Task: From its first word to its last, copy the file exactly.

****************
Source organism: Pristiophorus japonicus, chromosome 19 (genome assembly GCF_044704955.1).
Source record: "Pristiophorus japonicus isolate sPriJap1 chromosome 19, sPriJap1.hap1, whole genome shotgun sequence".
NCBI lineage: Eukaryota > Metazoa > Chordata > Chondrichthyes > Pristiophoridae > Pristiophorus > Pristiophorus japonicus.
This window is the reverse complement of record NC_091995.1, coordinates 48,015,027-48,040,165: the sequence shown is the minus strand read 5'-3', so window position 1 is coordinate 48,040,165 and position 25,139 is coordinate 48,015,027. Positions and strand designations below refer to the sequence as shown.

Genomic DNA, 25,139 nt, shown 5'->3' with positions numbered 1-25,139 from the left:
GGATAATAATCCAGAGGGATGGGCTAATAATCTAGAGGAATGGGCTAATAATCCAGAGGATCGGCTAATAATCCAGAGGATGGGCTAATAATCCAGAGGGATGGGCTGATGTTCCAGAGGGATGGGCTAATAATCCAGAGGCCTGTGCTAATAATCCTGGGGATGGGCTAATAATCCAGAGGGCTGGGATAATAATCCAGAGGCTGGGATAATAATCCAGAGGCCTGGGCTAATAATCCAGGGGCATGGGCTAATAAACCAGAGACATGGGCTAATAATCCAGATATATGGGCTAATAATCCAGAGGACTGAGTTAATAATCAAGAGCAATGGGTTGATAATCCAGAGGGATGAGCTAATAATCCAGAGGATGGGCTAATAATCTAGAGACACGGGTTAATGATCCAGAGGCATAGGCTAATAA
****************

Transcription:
Source organism: Pristiophorus japonicus, chromosome 19 (genome assembly GCF_044704955.1).
Source record: "Pristiophorus japonicus isolate sPriJap1 chromosome 19, sPriJap1.hap1, whole genome shotgun sequence".
NCBI lineage: Eukaryota > Metazoa > Chordata > Chondrichthyes > Pristiophoridae > Pristiophorus > Pristiophorus japonicus.
This window is the reverse complement of record NC_091995.1, coordinates 48,015,027-48,040,165: the sequence shown is the minus strand read 5'-3', so window position 1 is coordinate 48,040,165 and position 25,139 is coordinate 48,015,027. Positions and strand designations below refer to the sequence as shown.

Genomic DNA, 25,139 nt, shown 5'->3' with positions numbered 1-25,139 from the left:
GGATAATAATCCAGAGGGATGGGCTAATAATCTAGAGGAATGGGCTAATAATCCAGAGGATCGGCTAATAATCCAGAGGATGGGCTAATAATCCAGAGGGATGGGCTGATGTTCCAGAGGGATGGGCTAATAATCCAGAGGCCTGTGCTAATAATCCTGGGGATGGGCTAATAATCCAGAGGGCTGGGATAATAATCCAGAGGCTGGGATAATAATCCAGAGGCCTGGGCTAATAATCCAGGGGCATGGGCTAATAAACCAGAGACATGGGCTAATAATCCAGATATATGGGCTAATAATCCAGAGGACTGAGTTAATAATCAAGAGCAATGGGTTGATAATCCAGAGGGATGAGCTAATAATCCAGAGGATGGGCTAATAATCTAGAGACACGGGTTAATGATCCAGAGGCATAGGCTAATAA